Nissan Motor Co. has agreed with partner Renault SA to improve the governance of their alliance by preventing a top executive from having too much power, apparently reflecting the arrest of their former boss Carlos Ghosn.

Nissan CEO Hiroto Saikawa and new Renault Chairman Jean-Dominique Senard held their second day of talks in Japan on Friday, discussing the future of the alliance after Ghosn was ousted from Nissan and resigned from his post at Renault in the wake of his arrests for alleged financial misconduct at the Japanese automaker.

The meeting came amid underlying tensions over who will become Nissan's chairman, the post Ghosn had held prior to his jailing in November.

Nissan hopes to avoid a repeat of the Renault chairman also assuming its chairmanship, as had been the case with Ghosn, while Renault apparently wants to lead the alliance by having Senard double as Nissan chairman, sources close to the matter said.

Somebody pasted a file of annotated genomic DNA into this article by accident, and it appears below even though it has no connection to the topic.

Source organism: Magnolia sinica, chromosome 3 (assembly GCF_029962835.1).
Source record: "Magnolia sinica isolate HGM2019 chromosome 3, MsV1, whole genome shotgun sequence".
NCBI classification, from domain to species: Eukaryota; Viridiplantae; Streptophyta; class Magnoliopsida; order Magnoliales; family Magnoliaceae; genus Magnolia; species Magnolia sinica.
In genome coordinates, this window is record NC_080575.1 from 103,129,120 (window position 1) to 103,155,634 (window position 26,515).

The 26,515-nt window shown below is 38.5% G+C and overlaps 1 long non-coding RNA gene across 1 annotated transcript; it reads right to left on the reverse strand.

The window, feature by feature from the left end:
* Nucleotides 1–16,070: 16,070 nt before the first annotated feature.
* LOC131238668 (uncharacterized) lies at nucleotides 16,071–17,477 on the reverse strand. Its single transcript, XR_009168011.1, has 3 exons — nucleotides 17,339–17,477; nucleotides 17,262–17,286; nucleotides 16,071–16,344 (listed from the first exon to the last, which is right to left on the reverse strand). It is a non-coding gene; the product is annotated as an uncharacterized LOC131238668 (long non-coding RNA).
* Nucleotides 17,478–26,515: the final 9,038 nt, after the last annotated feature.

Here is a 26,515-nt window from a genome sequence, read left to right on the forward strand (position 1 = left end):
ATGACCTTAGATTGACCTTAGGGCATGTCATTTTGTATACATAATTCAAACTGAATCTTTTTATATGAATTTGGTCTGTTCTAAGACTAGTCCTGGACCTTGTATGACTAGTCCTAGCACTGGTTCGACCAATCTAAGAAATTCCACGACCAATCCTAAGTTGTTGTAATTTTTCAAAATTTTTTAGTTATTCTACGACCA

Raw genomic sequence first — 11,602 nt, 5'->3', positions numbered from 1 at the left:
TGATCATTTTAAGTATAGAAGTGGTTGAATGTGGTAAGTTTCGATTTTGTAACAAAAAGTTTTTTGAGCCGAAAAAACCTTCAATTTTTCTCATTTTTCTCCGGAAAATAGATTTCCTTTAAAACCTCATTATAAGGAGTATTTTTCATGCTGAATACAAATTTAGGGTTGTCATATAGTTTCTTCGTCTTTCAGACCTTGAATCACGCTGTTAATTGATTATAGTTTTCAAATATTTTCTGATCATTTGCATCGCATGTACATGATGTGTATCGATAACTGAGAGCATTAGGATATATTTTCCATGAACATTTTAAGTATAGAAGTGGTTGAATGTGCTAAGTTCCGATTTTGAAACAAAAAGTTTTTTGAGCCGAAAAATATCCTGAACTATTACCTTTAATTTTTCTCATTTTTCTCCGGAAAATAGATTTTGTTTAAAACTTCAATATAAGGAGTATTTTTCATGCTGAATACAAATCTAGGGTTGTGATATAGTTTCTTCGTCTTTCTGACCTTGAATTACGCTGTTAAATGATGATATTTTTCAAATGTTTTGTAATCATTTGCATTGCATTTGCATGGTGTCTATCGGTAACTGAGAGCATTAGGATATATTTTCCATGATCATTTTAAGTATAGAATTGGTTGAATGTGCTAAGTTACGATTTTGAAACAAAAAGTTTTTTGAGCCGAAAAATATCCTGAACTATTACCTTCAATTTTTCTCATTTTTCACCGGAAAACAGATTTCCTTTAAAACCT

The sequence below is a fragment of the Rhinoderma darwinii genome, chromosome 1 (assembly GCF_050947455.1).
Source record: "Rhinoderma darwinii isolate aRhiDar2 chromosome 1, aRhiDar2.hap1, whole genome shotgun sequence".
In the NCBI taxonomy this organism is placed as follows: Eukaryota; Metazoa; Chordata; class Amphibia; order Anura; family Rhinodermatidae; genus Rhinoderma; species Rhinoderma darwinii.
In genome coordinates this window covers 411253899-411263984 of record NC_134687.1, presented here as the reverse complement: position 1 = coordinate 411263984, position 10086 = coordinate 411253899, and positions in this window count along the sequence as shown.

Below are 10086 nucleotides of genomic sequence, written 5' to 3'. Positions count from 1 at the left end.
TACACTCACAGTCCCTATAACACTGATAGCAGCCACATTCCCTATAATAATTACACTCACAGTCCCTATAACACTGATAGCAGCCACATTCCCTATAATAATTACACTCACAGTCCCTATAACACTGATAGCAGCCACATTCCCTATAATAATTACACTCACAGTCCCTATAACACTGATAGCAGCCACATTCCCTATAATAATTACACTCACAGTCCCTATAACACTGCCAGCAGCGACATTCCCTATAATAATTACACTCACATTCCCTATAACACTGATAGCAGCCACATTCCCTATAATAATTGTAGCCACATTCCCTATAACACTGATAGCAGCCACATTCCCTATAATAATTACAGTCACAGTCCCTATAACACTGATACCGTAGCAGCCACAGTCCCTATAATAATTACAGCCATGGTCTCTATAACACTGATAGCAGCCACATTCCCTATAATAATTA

"We agreed that the management should focus on doing jobs that continuously improve the value (of the alliance)," Saikawa told reporters after the meeting at Nissan's headquarters in Yokohama.

Also Friday, Nissan's governance committee concluded that the system that allowed Ghosn to have too much power is to blame for his alleged misconduct, the sources said, in a move that indicates Nissan's willingness to block Renault's plans.

Nissan has said it intends to appoint its new chairman based on proposals by the seven-member committee, which will submit a report by the end of next month.

Senard is expected to be appointed to Nissan's board at an extraordinary shareholders meeting in April.